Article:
Abstract: Astronauts experience weightlessness-induced bone loss due to an unbalanced process of bone remodeling that involves bone mesenchymal stem cells (bMSCs), as well as osteoblasts, osteocytes, and osteoclasts. The effects of microgravity on osteo-cells have been extensively studied, but it is only recently that consideration has been given to the role of bone MSCs. These live in adult bone marrow niches, are characterized by their self-renewal and multipotent differentiation capacities, and the published data indicate that they may lead to interesting returns in the biomedical/bioengineering fields. This review describes the published findings concerning bMSCs exposed to simulated/real microgravity, mainly concentrating on how mechanosignaling, mechanotransduction and oxygen influence their proliferation, senescence and differentiation. A comprehensive understanding of bMSC behavior in microgravity and their role in preventing bone loss will be essential for entering the future age of long-lasting, manned space exploration.
Life2014, 4(2), 250-266; doi:10.3390/life4020250 - published online 26 May 2014 Show/Hide Abstract
Abstract: Spaceflight imposes several unique stresses on biological life that together can have a profound impact on the homeostasis between eukaryotes and their associated microbes. One such stressor, microgravity, has been shown to alter host-microbe interactions at the genetic and physiological levels. Recent sequencing of the microbiomes associated with plants and animals have shown that these interactions are essential for maintaining host health through the regulation of several metabolic and immune responses. Disruptions to various environmental parameters or community characteristics may impact the resiliency of the microbiome, thus potentially driving host-microbe associations towards disease. In this review, we discuss our current understanding of host-microbe interactions in microgravity and assess the impact of this unique environmental stress on the normal physiological and genetic responses of both pathogenic and mutualistic associations. As humans move beyond our biosphere and undergo longer duration space flights, it will be essential to more fully understand microbial fitness in microgravity conditions in order to maintain a healthy homeostasis between humans, plants and their respective microbiomes.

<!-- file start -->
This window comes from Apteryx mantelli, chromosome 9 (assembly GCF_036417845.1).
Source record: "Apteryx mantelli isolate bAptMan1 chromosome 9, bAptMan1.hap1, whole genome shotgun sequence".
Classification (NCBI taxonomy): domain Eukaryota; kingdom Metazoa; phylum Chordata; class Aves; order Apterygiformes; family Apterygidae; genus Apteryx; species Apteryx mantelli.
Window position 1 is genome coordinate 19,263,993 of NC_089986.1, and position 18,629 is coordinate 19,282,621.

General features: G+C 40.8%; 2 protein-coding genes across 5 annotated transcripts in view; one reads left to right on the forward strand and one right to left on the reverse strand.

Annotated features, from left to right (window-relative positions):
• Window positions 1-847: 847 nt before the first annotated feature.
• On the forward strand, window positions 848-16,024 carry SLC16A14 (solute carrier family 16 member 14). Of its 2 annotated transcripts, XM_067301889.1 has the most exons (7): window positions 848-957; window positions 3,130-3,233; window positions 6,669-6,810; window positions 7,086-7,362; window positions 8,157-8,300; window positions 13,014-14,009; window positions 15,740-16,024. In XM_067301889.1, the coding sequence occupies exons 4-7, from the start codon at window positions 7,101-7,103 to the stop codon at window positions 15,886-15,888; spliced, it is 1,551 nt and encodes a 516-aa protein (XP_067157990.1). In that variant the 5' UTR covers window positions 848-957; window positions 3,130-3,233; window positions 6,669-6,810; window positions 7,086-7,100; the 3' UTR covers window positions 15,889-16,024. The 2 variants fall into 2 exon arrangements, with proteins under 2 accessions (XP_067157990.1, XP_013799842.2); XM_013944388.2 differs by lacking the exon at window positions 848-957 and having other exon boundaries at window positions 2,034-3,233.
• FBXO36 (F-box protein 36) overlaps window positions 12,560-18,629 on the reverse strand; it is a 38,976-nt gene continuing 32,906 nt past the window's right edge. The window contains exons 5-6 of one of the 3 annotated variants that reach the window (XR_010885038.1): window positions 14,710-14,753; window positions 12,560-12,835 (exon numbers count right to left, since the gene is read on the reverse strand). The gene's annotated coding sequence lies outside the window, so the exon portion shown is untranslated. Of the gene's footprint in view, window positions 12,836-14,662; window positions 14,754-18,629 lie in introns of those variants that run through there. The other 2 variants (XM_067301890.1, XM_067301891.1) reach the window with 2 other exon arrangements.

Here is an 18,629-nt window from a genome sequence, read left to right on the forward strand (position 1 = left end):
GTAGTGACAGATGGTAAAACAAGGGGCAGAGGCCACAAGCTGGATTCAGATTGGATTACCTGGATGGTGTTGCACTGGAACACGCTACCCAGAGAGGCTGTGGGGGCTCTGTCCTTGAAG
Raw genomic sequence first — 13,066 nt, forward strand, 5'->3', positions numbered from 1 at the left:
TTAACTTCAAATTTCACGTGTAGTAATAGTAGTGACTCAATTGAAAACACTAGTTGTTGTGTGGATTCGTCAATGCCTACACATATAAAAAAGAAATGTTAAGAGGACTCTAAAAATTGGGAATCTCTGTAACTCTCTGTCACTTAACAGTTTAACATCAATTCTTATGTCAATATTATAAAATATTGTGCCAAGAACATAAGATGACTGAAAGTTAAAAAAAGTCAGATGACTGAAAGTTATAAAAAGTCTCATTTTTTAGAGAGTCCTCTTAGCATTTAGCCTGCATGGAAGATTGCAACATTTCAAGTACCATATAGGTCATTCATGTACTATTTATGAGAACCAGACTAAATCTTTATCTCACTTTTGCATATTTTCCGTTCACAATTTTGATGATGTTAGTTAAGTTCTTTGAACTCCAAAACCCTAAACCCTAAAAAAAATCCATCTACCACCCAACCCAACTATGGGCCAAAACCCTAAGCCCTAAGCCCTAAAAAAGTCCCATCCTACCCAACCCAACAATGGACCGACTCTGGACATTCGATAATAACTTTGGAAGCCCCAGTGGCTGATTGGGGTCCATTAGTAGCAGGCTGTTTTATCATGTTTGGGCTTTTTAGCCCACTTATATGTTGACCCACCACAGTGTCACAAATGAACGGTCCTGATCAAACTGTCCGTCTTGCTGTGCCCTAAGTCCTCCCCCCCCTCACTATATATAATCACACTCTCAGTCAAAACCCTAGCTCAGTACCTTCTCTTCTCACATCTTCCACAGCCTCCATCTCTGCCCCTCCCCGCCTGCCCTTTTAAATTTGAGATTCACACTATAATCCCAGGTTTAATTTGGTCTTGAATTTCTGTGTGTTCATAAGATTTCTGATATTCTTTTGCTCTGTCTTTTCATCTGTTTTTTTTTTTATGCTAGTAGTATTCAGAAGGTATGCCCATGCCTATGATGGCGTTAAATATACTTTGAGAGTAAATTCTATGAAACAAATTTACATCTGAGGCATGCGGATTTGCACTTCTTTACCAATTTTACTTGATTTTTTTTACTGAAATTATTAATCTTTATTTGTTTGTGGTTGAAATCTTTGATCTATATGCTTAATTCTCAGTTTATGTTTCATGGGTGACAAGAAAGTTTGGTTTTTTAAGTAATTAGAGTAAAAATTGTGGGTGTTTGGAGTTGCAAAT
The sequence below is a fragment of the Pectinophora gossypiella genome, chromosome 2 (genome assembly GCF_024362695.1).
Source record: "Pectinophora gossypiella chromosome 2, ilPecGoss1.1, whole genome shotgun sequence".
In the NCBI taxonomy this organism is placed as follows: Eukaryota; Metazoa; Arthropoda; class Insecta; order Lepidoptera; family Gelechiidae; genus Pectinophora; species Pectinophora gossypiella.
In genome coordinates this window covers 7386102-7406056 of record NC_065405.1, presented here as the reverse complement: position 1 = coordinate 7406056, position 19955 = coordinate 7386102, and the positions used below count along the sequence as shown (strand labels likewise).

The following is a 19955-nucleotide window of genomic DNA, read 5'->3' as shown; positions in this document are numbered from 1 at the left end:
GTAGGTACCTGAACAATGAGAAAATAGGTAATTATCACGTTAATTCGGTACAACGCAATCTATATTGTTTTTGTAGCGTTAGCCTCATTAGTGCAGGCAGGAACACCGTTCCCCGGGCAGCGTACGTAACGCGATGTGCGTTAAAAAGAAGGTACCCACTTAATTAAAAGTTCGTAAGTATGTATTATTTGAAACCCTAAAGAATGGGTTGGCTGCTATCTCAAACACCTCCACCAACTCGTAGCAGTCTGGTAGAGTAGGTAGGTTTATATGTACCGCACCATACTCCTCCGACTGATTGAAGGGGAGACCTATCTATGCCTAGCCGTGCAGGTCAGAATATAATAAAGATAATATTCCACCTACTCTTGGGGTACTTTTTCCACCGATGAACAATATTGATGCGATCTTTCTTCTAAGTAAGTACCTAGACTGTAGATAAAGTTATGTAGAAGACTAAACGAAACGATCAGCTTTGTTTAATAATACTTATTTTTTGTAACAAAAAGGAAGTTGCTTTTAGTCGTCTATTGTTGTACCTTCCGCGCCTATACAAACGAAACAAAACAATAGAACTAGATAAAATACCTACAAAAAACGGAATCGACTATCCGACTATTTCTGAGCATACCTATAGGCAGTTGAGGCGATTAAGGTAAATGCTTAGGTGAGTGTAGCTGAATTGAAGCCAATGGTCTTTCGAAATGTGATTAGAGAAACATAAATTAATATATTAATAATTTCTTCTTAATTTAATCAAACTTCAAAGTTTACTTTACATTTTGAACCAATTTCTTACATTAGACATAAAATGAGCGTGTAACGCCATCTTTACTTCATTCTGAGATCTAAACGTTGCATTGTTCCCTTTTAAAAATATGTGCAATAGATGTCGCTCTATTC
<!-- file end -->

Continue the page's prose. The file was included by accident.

Life2014, 4(2), 227-249; doi:10.3390/life4020227 - published online 20 May 2014 Show/Hide Abstract
Abstract: The evolution of the genetic code is mapped out starting with the aminoacyl tRNA-synthetases and their interaction with the operational code in the tRNA acceptor arm. Combining this operational code with a metric based on the biosynthesis of amino acids from the Citric acid, we come to the conclusion that the earliest genetic code was a Guanine Cytosine (GC) code. This has implications for the likely earliest positively charged amino acids. The progression from this pure GC code to the extant one is traced out in the evolution of the Large Ribosomal Subunit, LSU, and its proteins; in particular those associated with the Peptidyl Transfer Center (PTC) and the nascent peptide exit tunnel. This progression has implications for the earliest encoded peptides and their evolutionary progression into full complex proteins.
Life2014, 4(2), 225-226; doi:10.3390/life4020225 - published online 16 May 2014 Show/Hide Abstract
Abstract: As an advocate of the transparency on the peer review process, during the last months, I’ve been working with MDPI to implant a new system of open peer review, under which the peer-review reports and authors’ responses are published as an integral part of the final version of each article. This new model of publishing associated with the open access platform of MDPI result in one of the most transparent, unbiased, democratic and reliable assessment of research currently available. Life is the first MDPI journal to make this courageous step towards open peer-review in order to demonstrate the rigorous, fair and efficient standard of our editorial work. The first paper published under this new policy was a manuscript written by a Nobelist and reviewed by three experts in the field, as highlighted in this editorial.